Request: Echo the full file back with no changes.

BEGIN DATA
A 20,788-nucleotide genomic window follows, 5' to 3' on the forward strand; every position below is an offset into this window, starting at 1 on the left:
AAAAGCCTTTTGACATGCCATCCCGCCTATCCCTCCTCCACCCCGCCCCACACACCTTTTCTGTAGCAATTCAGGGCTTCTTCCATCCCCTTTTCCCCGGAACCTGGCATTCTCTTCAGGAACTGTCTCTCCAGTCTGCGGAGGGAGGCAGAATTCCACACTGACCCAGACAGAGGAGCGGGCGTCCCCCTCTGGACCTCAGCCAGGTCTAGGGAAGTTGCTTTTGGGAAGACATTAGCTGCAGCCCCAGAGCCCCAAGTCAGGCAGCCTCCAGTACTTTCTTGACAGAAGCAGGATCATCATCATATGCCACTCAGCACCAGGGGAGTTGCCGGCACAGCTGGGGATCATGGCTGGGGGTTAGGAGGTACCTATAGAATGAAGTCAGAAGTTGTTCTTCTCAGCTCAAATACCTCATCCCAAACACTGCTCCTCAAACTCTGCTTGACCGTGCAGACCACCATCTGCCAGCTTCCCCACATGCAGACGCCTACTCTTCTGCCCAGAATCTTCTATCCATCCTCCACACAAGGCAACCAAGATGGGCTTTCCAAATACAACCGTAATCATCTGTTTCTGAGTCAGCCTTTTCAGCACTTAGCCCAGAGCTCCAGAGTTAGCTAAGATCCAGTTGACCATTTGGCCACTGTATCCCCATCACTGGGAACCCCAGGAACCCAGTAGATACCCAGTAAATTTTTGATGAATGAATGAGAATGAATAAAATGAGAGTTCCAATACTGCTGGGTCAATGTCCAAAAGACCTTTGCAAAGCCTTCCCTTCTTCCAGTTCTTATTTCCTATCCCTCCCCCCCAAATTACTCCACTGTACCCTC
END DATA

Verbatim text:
A 20,788-nucleotide genomic window follows, 5' to 3' on the forward strand; every position below is an offset into this window, starting at 1 on the left:
AAAAGCCTTTTGACATGCCATCCCGCCTATCCCTCCTCCACCCCGCCCCACACACCTTTTCTGTAGCAATTCAGGGCTTCTTCCATCCCCTTTTCCCCGGAACCTGGCATTCTCTTCAGGAACTGTCTCTCCAGTCTGCGGAGGGAGGCAGAATTCCACACTGACCCAGACAGAGGAGCGGGCGTCCCCCTCTGGACCTCAGCCAGGTCTAGGGAAGTTGCTTTTGGGAAGACATTAGCTGCAGCCCCAGAGCCCCAAGTCAGGCAGCCTCCAGTACTTTCTTGACAGAAGCAGGATCATCATCATATGCCACTCAGCACCAGGGGAGTTGCCGGCACAGCTGGGGATCATGGCTGGGGGTTAGGAGGTACCTATAGAATGAAGTCAGAAGTTGTTCTTCTCAGCTCAAATACCTCATCCCAAACACTGCTCCTCAAACTCTGCTTGACCGTGCAGACCACCATCTGCCAGCTTCCCCACATGCAGACGCCTACTCTTCTGCCCAGAATCTTCTATCCATCCTCCACACAAGGCAACCAAGATGGGCTTTCCAAATACAACCGTAATCATCTGTTTCTGAGTCAGCCTTTTCAGCACTTAGCCCAGAGCTCCAGAGTTAGCTAAGATCCAGTTGACCATTTGGCCACTGTATCCCCATCACTGGGAACCCCAGGAACCCAGTAGATACCCAGTAAATTTTTGATGAATGAATGAGAATGAATAAAATGAGAGTTCCAATACTGCTGGGTCAATGTCCAAAAGACCTTTGCAAAGCCTTCCCTTCTTCCAGTTCTTATTTCCTATCCCTCCCCCCCAAATTACTCCACTGTACCCTC